Craptastic Academic Drek! (on My Desk)

We bloggers (ack) are always tediously prating upon whatever trivial notion enters our field of vision, but today I’ve decided to jot down some things I’m not doing.  Here’s a few interesting, but unread articles collecting dust on my desk (in handy pdf form).  What can I do?  I’m distracted by the Euro Cup (which generally involves beers) and now, in addition to that there’s the near constant Wimbledon coverage (where I can watch everyone mis-pronounce Shahar Peer’s name, it’s not Shah-har, it’s Shachhhh-arr, Mary Carrillo!).  Watching Dick Enberg falling apart on air is always fun, give these people a coffee break!  Not to mention, um, you know, teaching. There’s always that.  These all look worth paying some attention to, someday:

1. Michel Henry, “Material Phenomenology (or, Pathos and Language)” [pathos_and_language]

2. Here’s Jacques Derrida and Francois Laruelle chit chatting about some stuff:  “Controversy over the Possibility of a Science of Philosophy”  [laruelle-derrida]

And here’s two by Graham Harman:

3. “On Vicarious Causation” [harman_vicarious_causation]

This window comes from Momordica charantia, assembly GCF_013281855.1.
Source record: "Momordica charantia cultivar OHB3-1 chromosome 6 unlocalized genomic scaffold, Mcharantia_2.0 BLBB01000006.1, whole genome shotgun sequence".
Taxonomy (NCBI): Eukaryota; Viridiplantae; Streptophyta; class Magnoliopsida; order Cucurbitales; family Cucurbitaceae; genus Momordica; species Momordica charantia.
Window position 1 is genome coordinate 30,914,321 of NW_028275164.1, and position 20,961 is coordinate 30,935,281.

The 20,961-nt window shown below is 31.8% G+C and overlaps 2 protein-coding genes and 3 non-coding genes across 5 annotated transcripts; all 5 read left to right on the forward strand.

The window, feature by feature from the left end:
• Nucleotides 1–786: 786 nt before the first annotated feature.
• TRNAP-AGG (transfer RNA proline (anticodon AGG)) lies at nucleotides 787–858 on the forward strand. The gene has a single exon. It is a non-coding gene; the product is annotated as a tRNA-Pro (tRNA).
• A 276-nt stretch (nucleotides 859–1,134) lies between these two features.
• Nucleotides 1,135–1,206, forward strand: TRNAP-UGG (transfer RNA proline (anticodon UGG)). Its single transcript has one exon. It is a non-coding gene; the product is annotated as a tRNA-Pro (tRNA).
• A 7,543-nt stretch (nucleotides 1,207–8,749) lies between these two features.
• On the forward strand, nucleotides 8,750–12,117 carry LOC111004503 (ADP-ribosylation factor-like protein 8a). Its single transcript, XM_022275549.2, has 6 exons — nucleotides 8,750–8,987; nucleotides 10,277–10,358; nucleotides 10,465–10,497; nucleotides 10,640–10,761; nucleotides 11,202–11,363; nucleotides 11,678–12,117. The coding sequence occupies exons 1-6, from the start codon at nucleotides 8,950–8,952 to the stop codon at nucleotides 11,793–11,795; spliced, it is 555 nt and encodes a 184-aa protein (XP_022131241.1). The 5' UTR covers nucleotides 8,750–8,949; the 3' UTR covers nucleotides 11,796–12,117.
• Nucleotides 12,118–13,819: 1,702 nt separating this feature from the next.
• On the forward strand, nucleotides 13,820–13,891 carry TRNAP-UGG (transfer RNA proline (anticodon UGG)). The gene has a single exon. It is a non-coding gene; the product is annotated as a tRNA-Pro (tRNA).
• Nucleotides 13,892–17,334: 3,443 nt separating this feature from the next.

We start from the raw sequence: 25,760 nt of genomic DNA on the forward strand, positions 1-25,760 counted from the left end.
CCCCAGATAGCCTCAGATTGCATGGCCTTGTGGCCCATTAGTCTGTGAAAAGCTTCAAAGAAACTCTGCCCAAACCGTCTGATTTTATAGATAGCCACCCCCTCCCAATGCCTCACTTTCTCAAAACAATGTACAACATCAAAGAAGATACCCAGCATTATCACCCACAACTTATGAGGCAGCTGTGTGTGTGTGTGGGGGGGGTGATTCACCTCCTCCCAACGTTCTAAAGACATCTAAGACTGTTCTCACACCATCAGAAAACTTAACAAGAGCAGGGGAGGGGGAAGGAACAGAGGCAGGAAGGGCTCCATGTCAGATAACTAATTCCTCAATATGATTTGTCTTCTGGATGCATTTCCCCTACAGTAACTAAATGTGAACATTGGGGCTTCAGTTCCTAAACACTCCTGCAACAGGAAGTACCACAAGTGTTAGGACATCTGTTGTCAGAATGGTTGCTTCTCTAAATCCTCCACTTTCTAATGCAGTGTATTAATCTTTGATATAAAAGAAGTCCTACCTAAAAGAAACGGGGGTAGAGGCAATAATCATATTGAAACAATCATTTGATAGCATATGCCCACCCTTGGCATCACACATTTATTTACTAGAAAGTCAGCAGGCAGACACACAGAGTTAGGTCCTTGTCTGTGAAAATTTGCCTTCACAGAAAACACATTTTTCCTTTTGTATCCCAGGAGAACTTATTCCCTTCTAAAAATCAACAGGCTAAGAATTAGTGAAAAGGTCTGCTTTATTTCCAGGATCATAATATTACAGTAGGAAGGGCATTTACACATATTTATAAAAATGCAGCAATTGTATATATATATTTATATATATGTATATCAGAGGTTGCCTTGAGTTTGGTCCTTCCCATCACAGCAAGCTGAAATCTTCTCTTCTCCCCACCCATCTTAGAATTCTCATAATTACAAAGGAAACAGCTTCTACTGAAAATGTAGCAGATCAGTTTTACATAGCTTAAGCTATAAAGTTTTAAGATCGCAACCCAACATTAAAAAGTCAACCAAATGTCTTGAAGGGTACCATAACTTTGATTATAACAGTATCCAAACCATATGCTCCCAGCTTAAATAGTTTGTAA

4. “The Metaphysics of Objects: Latour and his Aftermath” [harmangraham-latour]


“Diagrammatic Metaphilosophy:” Mullarkey and “Post-Continental Philosophy”

One of the central problems throughout Mullarkey’s Post-Continental Philosohy: An Outline is if everything is immanence then it would only make sense that a philosophy of immanence itself would be, well, immanent. After having read Deleuze, Henry and Badiou and showing how each has a blind spot with regards to such an understanding of immanence, error and explanation–Badiou’s pure quantity and Henry’s pure quality supplement each other but end in monism, for one example–Mullarkey turns to examine the “non-philosophy” of Francois Laruelle, a figure whom I’ve never read a word until now (and which vacillates between very interesting/novel and sheer nonsense). This chapter is far more forgiving then the three previous chapters dealing with Deleuze, Henry and Badiou. Here’s Mullarkey quoting Laruelle from an article in Angelaki, “What Can Non-Philosophy do?”:

Non-Philosophy is not an intensified reduplication of philosophy, a meta-philosophy, but rather its simplification. It does not represent a change in scale with respect to philosophy, as though the latter was maintained for smaller elements. It is the “same” structure but in a more concentrated, more focused form (138).

Somewhat reminiscent of Foucault, as Mullarkey suggests, is one of Laruelle’s central claims: all philosophy/philosophical positions are ultimately circular because they rest upon a decision through which its whole structure is given all at once. For Laruelle, all of the terminology, grammar, neologisms etc of a philosophy show themselves all at once tautologically, rather than as an argumentative series. This circularity can only be overcome vis a vis non-philosophy, a move which literally draws out the movement of philosophy all the while “bracketing” philosophy. Continue reading